Aviation Safety Through The Rule Of Law

Overview

Flight is inherently a risky venture, carried out in a hostile environment at great speed. Realistically and regrettably, a commitment to aviation safety can achieve no more than 'as few accidents as possible'. Moreover, the tragic events of 11 September 2001 have conclusively demonstrated that aviation safety goes beyond accident prevention from a technical point of view and extends to more profound political, strategic and legal dimensions. Accordingly, aviation safety requires a multidisciplinary approach: ...
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Aviation Safety through the Rule of Law: CAO's Mechanisms and Practices

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Overview

Flight is inherently a risky venture, carried out in a hostile environment at great speed. Realistically and regrettably, a commitment to aviation safety can achieve no more than 'as few accidents as possible'. Moreover, the tragic events of 11 September 2001 have conclusively demonstrated that aviation safety goes beyond accident prevention from a technical point of view and extends to more profound political, strategic and legal dimensions. Accordingly, aviation safety requires a multidisciplinary approach: technical, economic, managerial, and legal.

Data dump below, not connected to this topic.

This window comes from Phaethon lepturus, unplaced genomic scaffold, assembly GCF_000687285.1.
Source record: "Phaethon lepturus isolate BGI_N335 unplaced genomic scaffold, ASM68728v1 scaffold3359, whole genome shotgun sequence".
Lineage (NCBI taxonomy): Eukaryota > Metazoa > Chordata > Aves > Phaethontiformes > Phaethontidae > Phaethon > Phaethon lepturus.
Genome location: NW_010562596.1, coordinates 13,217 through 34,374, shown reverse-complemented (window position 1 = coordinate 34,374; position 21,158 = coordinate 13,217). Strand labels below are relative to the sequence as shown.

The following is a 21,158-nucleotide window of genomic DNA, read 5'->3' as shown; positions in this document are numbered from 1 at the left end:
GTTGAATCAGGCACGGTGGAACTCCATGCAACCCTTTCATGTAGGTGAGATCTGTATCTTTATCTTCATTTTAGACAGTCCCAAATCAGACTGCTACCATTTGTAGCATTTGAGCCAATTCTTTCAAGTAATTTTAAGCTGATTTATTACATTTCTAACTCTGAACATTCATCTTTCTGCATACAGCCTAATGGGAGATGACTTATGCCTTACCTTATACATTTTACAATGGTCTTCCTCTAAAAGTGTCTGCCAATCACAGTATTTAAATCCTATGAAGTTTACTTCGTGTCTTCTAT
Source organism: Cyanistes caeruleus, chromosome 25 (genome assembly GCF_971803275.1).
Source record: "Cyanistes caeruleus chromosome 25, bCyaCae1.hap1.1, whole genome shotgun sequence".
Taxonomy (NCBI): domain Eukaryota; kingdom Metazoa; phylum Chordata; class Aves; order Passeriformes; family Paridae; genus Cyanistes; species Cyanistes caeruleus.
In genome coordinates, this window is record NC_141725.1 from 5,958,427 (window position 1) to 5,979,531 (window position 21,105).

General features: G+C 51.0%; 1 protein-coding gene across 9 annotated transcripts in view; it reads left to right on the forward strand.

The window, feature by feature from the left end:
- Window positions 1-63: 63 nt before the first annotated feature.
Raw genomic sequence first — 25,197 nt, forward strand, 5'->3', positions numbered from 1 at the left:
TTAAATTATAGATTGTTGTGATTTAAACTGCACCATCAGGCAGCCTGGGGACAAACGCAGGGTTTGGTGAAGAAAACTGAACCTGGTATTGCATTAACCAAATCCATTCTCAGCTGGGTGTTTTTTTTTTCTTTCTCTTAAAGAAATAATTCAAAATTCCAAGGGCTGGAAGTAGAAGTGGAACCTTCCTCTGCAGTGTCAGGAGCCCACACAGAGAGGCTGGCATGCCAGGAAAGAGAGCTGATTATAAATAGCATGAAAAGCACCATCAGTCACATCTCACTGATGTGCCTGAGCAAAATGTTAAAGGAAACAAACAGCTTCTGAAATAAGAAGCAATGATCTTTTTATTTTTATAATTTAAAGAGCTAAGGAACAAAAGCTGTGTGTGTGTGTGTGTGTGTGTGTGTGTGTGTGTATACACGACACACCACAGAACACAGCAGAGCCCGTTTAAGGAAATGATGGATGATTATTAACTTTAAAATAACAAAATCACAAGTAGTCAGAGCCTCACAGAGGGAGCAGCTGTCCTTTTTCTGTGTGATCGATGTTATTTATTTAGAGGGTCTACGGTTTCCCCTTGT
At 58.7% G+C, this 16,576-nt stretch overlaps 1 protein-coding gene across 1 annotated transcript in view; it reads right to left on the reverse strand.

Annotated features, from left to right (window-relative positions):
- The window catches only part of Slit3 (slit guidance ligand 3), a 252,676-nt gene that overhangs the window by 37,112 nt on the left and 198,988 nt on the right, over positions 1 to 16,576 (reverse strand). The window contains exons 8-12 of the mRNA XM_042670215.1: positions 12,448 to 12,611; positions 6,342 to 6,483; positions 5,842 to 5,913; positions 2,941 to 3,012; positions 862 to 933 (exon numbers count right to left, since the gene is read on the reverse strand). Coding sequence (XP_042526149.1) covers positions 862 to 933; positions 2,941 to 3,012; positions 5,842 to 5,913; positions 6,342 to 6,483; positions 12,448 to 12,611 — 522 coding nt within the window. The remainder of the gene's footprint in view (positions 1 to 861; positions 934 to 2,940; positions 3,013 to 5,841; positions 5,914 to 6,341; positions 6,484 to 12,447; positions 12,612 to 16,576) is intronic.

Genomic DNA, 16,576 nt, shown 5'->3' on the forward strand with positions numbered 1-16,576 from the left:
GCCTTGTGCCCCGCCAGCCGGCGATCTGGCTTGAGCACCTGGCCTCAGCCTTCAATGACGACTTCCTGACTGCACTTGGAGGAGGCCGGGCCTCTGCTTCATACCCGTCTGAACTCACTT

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Product Details

  • ISBN-13: 9789041131157
  • Publisher: Kluwer Law International, BV
  • Publication date: 8/7/2009
  • Series: Aviation Law and Policy Series
  • Pages: 280
  • Product dimensions: 6.40 (w) x 9.80 (h) x 0.80 (d)

Table of Contents

About the Author vii

Foreword xi

Acknowledgement xiii

List of Abbreviations and Acronyms xix

Introduction 1

Chapter 1 Defining Aviation Safety in View of the Global Interest 5

1.1 The Concept of Aviation Safety 6

1.2 Historical Development of Aviation Safety Regulations 8

1.3 Renewed Importance of Aviation Safety in Contemporary Society 15

1.4 Aviation Safety: The Raison D'être of ICAO 17

1.5 Concluding Remarks 21

Chapter 2 Regulation of Aviation Safety by Means of a Technical Safety Code 23

2.1 Establishment of Safety Oversight Responsibility 23

2.1.1 Responsibility of the State of Registry and/or the State of the Operator 24

2.1.2 Responsibility of States in Their Respective Territories 34

2.1.3 Critical Elements of the Safety Oversight System 42

2.2 Formulation of Technical Regulations 44

2.2.1 Subject Matters Addressed by SARPs 45

2.2.1.1 Personnel Licensing (Annex 1) 46

2.2.1.2 Rules of the Air (Annex 2) 47

2.2.1.3 Airworthiness of Aircraft (Annex 8) 48

2.2.1.4 Operation of Aircraft (Annex 6) 49

2.2.1.5 Other Annexes 49

2.2.2 Criteria for Safety Regulations: Uniformity, Reliability, and Affordability 50

2.2.3 Processes for Formulating Technical Regulations 54

2.2.4 Juridical Nature of Technical Regulations 58

2.2.5 Scope of Application of Technical Regulations 65

2.3 Auditing of State Compliance with Technical Regulations 68

2.3.1 Universal Safety Oversight Audit Programme 69

2.3.2 Universal Security Audit Programme 71